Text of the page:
I remember a conference by Carlos Fuentes at Stanford University in 1989 or 1990. The Mexican writer said there that literature had become mixed. I did not find any trace of this conference, but some traces of a similar conference.
“Our future depends on the freedom of the polycultural to express itself in a world of shifting, decaying and emerging power centers.” He talked about the voices in literature today – Third World writers such as Salman Rushdie and V. S. Naipul – whose works reflect a diverse world that is no longer bipolar in terms of power and culture.
I took my courage in both hands and lined up to talk to him for a short moment. I asked him when my turn came what he thought of French literature. He told me that in this trend of global mixing, it was less visible except some authors such as Michel Tournier and J.M.G. Le Clézio. He did not mention Patrick Modiano but he should have! Nothing is more mixed as the writing of Modiano from La place de l’étoile until aptly titled Un pedigree. And nothing beats the most surprising opinion on this great author than François Mitterrand and Frédéric Mitterrand.
Frédéric Mitterand: “He received the Nobel Prize because, in my opinion, he permanently searches the Western guilt about the behavior of each other in times of totalitarianism, cruelty, and maltreatment from the state. […] he does not know why good people have become collaborators and bastards, resistant and what is perhaps the key to the deep melancholy and poetry that emerges from his books is that he does not know exactly.” (Minute 0:56 of the video below)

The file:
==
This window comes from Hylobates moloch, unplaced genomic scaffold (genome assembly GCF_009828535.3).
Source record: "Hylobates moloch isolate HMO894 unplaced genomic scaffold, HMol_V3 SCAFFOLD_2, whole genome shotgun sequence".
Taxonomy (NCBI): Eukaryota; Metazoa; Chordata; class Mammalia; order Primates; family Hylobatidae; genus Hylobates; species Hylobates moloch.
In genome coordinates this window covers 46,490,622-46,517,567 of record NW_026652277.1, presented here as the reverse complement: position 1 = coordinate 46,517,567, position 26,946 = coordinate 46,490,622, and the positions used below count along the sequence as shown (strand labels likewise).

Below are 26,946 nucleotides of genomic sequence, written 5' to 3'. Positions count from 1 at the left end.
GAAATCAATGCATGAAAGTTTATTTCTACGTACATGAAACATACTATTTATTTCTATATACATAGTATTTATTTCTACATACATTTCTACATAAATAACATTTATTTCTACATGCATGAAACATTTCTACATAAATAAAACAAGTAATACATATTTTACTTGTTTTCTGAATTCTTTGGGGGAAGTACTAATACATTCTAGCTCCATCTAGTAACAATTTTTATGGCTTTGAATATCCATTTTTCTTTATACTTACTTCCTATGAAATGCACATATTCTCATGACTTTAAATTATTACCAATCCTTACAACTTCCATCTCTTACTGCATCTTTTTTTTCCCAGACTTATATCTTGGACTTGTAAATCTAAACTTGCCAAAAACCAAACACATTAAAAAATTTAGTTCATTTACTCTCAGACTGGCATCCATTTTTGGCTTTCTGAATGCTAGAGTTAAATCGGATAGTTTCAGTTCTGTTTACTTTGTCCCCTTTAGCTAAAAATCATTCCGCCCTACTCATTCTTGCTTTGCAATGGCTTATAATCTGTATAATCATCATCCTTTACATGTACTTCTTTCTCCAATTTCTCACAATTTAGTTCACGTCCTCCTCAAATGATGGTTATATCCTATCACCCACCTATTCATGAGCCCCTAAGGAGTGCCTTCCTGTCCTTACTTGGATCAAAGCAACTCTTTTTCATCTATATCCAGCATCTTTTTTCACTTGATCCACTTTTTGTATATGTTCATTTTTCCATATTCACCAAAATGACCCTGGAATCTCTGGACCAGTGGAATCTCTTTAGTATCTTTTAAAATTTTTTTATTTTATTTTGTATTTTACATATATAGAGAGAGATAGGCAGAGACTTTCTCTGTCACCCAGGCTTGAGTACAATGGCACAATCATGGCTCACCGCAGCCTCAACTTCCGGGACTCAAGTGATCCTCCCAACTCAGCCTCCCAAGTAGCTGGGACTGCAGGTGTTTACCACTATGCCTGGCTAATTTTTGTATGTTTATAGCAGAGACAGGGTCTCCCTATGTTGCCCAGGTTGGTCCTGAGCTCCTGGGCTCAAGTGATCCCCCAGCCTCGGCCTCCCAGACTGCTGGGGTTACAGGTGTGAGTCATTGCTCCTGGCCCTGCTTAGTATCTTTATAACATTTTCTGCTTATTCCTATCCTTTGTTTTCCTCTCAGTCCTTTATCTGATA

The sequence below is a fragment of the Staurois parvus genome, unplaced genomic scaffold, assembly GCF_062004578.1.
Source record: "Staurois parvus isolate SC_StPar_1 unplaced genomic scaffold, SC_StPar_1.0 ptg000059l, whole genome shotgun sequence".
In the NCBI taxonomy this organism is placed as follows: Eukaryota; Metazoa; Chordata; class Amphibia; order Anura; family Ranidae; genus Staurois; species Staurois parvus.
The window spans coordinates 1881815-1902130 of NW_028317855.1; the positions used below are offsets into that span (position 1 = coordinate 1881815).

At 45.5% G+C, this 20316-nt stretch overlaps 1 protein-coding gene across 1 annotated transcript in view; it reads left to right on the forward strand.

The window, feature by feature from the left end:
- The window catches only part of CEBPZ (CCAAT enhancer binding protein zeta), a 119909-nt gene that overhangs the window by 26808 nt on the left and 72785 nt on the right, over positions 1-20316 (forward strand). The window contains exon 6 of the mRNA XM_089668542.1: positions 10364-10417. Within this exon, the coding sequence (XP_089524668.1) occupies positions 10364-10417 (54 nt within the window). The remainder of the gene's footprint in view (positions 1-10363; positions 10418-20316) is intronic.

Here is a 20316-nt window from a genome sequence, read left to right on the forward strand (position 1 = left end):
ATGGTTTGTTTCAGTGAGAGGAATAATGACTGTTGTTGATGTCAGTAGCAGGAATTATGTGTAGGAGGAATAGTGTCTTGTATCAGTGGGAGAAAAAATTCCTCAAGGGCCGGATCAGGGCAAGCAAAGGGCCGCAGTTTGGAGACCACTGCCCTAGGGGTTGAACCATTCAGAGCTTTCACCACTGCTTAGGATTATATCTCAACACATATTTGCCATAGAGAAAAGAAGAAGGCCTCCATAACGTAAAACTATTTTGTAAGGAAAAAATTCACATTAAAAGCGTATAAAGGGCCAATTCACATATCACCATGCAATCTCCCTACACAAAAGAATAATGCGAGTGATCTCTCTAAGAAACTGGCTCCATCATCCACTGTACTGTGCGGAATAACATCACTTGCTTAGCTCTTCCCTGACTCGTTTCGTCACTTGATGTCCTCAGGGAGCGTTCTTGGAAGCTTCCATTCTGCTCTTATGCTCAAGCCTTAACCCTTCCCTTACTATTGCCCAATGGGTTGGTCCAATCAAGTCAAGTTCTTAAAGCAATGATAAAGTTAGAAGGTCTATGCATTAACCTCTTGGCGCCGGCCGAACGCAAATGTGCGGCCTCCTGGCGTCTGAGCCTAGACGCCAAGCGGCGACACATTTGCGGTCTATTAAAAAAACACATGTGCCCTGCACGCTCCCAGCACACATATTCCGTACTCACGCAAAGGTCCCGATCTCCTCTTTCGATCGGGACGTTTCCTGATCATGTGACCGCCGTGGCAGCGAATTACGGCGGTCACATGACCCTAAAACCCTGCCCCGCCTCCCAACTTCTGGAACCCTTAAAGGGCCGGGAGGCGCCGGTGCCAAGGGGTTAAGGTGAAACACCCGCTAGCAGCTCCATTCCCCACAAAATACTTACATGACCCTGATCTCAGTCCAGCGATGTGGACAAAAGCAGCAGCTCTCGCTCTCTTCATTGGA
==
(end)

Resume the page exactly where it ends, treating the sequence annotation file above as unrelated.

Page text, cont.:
As for François Mitterrand, the archive dates back to 1978 when Bernard Pivot asked the man who was not yet President of the French Republic to invite four authors. He invited among others Patrick Modiano and Michel Tournier also! From minute 56:10, we could hear an amazing exchange … “There is a great clearness of style, which can deceive. Rue des boutiques obscures, it is an interesting story of someone who, in search of himself – he has amnesia, he does not know who he is – falls on Russian picturesque, families… But this is just a simple story. And then we get to the end […] and suddenly you realize that it’s not a simple story, it’s not a clear story. […] We realize that we are projected into another story; this man who is looking for himself does not just have amnesia – or so we all amnesic: who are we? […] This is a great classic French style and then we realize that there is some Russian under this. These are people who talk like Dostoevsky would do, but in the style of Stendhal or of a detective novel. »
When you know the relationship also ambiguous and far from simple between François Mitterrand and the Second World War, the exchange is amazing. I do not know if Modiano was surprised by the invitation. He was to receive the Prix Goncourt a few months later and the Nobel Prize some 25 years later…
NB: Fuentes and Tournier did not recieve the Nobel prize, but Le Clézio and Modiano did. If I had to bet, the next French writer on the list might be Michel Houellebecq.
NB2: when available, I will add here Modiano’s speech in Stockholm for his Nobel Prize.